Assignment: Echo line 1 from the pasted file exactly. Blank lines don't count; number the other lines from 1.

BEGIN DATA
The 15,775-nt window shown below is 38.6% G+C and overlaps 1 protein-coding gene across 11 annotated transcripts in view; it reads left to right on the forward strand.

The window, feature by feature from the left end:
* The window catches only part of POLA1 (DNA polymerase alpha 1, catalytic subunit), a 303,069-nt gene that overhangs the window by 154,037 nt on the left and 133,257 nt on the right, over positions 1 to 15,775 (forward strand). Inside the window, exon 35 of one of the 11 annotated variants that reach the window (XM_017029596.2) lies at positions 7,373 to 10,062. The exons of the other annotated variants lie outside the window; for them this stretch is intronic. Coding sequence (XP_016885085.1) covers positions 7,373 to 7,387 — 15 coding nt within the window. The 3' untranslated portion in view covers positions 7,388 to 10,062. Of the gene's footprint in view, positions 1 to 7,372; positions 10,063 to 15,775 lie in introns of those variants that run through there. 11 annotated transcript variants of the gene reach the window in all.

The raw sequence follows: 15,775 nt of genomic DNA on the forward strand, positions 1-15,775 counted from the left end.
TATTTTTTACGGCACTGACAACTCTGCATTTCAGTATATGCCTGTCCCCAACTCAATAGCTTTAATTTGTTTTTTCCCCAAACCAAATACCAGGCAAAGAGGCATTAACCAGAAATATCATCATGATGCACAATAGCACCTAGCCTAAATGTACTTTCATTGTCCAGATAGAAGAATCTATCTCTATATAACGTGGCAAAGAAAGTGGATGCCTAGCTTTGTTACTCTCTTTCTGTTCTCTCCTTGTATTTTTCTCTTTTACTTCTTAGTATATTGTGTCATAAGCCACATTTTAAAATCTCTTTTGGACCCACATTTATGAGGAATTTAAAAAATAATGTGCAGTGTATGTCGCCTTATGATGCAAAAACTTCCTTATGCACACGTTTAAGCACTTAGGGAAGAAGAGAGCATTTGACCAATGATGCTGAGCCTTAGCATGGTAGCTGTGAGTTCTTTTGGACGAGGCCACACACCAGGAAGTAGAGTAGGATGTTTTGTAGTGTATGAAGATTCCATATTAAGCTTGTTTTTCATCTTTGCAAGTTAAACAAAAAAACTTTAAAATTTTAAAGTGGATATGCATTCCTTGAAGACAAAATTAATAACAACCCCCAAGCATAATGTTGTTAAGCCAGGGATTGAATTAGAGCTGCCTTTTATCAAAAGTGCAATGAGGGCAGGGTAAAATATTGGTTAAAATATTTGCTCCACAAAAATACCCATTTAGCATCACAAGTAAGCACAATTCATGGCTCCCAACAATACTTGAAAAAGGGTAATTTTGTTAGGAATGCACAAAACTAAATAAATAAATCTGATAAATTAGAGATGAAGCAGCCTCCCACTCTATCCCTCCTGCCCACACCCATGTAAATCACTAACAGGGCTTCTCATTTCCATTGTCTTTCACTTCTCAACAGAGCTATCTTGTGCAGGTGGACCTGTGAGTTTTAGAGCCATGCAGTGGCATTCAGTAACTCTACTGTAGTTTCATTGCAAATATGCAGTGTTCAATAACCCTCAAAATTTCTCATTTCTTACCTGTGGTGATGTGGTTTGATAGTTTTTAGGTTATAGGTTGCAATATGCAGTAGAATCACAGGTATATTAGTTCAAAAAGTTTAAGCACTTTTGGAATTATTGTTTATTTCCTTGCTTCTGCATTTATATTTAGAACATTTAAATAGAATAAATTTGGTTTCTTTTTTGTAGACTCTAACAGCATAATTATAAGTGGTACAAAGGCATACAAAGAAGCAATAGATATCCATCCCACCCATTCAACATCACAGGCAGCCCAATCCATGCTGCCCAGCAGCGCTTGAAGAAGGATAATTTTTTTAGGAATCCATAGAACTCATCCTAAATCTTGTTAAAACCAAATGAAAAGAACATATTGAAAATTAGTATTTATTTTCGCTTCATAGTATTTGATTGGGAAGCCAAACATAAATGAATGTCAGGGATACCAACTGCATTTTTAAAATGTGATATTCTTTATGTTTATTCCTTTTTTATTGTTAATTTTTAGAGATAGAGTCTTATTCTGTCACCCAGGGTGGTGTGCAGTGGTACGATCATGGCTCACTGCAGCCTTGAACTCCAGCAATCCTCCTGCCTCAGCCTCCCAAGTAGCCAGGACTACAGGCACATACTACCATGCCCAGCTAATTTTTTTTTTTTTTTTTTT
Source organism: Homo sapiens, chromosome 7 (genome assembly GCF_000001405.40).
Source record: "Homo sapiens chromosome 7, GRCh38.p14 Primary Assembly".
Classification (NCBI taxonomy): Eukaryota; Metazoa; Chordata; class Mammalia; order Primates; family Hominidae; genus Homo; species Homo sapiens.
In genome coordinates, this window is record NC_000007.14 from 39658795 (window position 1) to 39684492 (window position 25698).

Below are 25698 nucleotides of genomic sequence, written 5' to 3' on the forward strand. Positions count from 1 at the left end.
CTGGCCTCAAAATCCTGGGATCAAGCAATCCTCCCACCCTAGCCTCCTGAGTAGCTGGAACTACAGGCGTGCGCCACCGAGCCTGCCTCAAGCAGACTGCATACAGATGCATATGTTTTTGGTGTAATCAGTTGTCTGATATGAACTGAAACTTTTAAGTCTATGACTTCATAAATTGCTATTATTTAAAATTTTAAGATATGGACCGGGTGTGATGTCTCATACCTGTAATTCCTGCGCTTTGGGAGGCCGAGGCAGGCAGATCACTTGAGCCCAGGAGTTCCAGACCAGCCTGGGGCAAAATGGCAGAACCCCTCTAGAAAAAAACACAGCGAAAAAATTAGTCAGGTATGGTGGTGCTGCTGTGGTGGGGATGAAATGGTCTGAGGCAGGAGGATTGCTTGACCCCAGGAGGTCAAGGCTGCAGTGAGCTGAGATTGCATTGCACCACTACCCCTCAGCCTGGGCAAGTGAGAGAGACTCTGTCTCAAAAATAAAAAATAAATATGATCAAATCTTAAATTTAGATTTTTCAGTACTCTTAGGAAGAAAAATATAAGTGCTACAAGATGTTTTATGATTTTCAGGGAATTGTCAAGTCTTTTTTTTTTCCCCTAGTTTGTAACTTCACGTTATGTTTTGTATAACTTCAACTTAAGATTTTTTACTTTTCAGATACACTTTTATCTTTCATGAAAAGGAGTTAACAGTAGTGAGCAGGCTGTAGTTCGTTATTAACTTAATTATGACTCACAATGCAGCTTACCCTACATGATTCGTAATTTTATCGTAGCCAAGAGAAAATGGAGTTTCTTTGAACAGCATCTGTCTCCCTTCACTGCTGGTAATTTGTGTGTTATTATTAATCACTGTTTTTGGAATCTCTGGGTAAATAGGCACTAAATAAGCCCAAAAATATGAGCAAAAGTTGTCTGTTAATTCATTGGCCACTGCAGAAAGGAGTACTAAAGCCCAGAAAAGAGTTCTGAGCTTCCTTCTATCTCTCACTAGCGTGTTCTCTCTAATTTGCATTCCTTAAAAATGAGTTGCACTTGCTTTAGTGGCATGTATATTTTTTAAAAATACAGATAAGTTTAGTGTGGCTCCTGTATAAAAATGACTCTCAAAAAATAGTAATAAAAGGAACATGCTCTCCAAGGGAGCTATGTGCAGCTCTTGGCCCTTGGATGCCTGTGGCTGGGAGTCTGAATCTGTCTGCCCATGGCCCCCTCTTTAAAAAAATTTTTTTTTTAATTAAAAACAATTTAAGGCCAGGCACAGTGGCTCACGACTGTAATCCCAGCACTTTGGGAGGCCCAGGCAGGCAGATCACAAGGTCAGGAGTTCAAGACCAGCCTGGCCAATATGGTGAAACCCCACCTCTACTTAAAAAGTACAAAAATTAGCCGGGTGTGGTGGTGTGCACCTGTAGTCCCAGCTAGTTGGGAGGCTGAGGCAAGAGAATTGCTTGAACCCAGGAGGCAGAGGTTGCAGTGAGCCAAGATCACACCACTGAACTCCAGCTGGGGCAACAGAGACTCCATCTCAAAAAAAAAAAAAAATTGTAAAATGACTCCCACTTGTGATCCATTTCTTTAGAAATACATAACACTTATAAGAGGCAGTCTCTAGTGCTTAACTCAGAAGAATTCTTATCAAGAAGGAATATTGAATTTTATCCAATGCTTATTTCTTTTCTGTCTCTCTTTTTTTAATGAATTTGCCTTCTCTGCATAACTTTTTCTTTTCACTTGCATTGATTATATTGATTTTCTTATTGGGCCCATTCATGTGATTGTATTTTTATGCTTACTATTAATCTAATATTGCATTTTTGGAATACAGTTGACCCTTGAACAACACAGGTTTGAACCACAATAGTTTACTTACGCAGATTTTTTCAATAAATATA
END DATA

The 15,775-nt window shown below is 38.6% G+C and overlaps 1 protein-coding gene across 11 annotated transcripts in view; it reads left to right on the forward strand.